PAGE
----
St James's PlaceDec 16 2022

'Giving back was always a core part of SJP'

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'Giving back was always a core part of SJP'
ByCarmen Reichman

When St. James's Place's founders decided to make giving back part of their purpose, little did they know that some thirty years later the SJP Foundation would be one of the biggest corporate giving organisations in the country.

The foundation currently raises a staggering £10mn a year, a third of which comes from regular donations which are matched by SJP.

Head of the foundation Catherine Ind puts this down to an unfaltering willingness from staff and advisers to give back, even in times of crisis.

About 85 per cent of SJP's partners and employees donate on a monthly basis. Many also engage in fundraising activities from golf days out arranged by partner firms down to raffles and bake sales.

In the beginning "it was all about the community of SJP coming together to fundraise," says Ind. And this fundraising element continued to grow each year. "We're now the third largest corporate foundation based on our giving."

But it's not just about the money, she says, "it's also about giving time and skills". 

It really builds that community cohesion. I hear from partners and employees it's why they often join SJP.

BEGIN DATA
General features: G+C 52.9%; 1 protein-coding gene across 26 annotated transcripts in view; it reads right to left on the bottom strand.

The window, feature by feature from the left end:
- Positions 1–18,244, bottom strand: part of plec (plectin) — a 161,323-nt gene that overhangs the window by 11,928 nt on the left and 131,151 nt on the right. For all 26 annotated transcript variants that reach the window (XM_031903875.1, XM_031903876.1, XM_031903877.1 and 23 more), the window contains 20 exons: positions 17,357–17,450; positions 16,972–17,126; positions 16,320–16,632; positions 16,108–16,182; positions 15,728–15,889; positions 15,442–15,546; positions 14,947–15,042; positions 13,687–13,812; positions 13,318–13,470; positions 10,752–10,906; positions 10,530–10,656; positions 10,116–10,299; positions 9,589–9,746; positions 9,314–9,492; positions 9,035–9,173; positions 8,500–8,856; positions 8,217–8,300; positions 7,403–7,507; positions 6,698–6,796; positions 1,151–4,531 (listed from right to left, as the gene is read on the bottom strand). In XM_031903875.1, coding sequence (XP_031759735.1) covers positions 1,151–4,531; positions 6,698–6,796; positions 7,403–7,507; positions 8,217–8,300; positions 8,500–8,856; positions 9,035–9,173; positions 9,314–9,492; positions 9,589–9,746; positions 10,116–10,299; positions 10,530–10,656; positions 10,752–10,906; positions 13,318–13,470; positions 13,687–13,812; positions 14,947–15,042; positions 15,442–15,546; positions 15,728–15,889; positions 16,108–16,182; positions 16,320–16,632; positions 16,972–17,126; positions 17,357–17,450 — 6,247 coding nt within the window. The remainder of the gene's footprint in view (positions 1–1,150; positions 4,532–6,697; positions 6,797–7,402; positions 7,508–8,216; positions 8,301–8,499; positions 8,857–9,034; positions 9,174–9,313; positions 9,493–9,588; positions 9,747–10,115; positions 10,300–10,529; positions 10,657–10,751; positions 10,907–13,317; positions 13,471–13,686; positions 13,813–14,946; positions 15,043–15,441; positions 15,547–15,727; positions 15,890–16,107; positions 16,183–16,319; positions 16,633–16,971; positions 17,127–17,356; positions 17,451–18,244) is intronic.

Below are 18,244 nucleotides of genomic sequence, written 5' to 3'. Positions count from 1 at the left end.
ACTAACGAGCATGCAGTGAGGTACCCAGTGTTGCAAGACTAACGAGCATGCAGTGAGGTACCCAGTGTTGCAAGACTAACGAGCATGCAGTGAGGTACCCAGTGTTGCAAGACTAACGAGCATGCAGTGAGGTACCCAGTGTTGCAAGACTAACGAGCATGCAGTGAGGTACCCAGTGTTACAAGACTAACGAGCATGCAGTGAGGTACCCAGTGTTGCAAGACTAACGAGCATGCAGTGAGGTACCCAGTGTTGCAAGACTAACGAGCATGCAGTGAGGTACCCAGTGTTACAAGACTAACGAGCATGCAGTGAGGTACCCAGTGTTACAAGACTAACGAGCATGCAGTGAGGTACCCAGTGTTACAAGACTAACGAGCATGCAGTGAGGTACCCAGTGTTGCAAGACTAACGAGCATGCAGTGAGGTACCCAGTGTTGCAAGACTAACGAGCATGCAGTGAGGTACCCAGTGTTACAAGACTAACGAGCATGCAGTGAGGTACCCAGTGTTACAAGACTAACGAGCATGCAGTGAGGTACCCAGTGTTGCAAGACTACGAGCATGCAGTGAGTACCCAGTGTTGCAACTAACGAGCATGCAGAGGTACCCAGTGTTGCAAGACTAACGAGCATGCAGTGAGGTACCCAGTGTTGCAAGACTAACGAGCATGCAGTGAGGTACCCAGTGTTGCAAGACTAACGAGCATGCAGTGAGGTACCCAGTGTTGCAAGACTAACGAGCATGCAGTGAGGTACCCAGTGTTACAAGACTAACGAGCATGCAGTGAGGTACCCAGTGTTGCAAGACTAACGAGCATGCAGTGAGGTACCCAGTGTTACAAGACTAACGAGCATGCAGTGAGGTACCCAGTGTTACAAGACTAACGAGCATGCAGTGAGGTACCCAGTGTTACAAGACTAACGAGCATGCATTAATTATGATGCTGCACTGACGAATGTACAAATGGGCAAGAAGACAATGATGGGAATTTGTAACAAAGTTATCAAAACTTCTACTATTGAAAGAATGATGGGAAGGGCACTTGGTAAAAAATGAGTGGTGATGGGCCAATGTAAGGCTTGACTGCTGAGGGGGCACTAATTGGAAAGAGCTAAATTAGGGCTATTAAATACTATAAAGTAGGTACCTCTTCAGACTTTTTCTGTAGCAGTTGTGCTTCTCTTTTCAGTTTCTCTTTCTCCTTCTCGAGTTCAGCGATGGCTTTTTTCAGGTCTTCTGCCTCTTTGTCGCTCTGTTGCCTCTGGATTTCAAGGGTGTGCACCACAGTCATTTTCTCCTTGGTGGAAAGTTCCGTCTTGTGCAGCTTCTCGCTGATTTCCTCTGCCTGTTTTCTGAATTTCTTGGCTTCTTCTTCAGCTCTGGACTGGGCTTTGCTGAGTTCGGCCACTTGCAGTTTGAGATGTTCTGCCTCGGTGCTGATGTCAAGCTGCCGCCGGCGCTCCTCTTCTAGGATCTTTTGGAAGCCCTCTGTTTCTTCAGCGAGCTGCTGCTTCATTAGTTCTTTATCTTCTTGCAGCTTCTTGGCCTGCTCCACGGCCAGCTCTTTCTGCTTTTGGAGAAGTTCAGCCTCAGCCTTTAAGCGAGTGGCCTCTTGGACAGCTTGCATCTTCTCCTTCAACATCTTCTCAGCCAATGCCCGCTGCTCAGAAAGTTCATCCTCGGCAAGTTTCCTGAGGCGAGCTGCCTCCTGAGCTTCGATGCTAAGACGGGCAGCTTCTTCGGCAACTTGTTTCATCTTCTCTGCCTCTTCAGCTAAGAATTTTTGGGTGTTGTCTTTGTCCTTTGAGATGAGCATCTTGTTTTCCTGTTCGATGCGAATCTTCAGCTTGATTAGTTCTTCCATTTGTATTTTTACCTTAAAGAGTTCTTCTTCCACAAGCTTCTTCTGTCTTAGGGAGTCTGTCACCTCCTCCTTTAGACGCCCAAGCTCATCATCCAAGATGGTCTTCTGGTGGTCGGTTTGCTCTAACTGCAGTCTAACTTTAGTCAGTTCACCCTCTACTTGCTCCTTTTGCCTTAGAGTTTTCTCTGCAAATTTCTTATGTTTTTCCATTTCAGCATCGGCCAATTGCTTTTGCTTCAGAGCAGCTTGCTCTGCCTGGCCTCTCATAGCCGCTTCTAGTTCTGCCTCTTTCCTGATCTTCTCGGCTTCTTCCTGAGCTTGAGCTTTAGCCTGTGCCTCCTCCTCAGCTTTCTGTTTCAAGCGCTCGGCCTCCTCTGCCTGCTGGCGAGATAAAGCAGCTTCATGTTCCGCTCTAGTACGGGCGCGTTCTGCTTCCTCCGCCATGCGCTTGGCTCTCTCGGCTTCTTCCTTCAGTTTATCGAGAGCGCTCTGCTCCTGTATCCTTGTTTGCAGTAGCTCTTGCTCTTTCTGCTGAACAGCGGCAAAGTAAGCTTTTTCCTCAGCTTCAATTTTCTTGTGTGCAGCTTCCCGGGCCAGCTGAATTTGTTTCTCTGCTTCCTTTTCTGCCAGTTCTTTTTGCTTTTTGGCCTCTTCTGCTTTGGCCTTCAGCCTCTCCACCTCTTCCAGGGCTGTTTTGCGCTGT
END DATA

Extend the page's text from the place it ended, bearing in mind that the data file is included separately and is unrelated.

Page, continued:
"What we often do with many of our charities is provide volunteer support, or we have people mentoring the charity leaders, or just giving time.

"A lot of the work we do is with young disadvantaged children, or young people, so it's about giving mentoring support to them or potentially financial education, which is obviously core to the SJP business."

The foundation picks its charities predominantly based on the impact it believes the work will have and how SJP can help them fulfil their particular needs.

"When we are looking at a charity we're looking at what's that real transformational impact it can have with the people that it's working with," says Ind.

There are a number of core themes the SJP Foundation gives to, such as children and young people, hospices, mental health and cancer support organisations.

Recipient charities are often small, and at a local level SJP offices are free to donate small amounts to charities of their choice.

The larger grants given out centrally often go to longer term projects and often involve vast amounts of money. For instance, it could be paying a youth worker's salary over three years or a specialist therapy for a child with special needs.

So far the biggest single grant the SJP Foundation has awarded was £1.4mn for a capital project building a hydrotherapy pool for children with special needs at a school.

My most memorable campaign: Onside Youth Zones

Catherine Ind is head of SJP Foundation

"Onside are really transforming youth provision in communities and disadvantaged communities.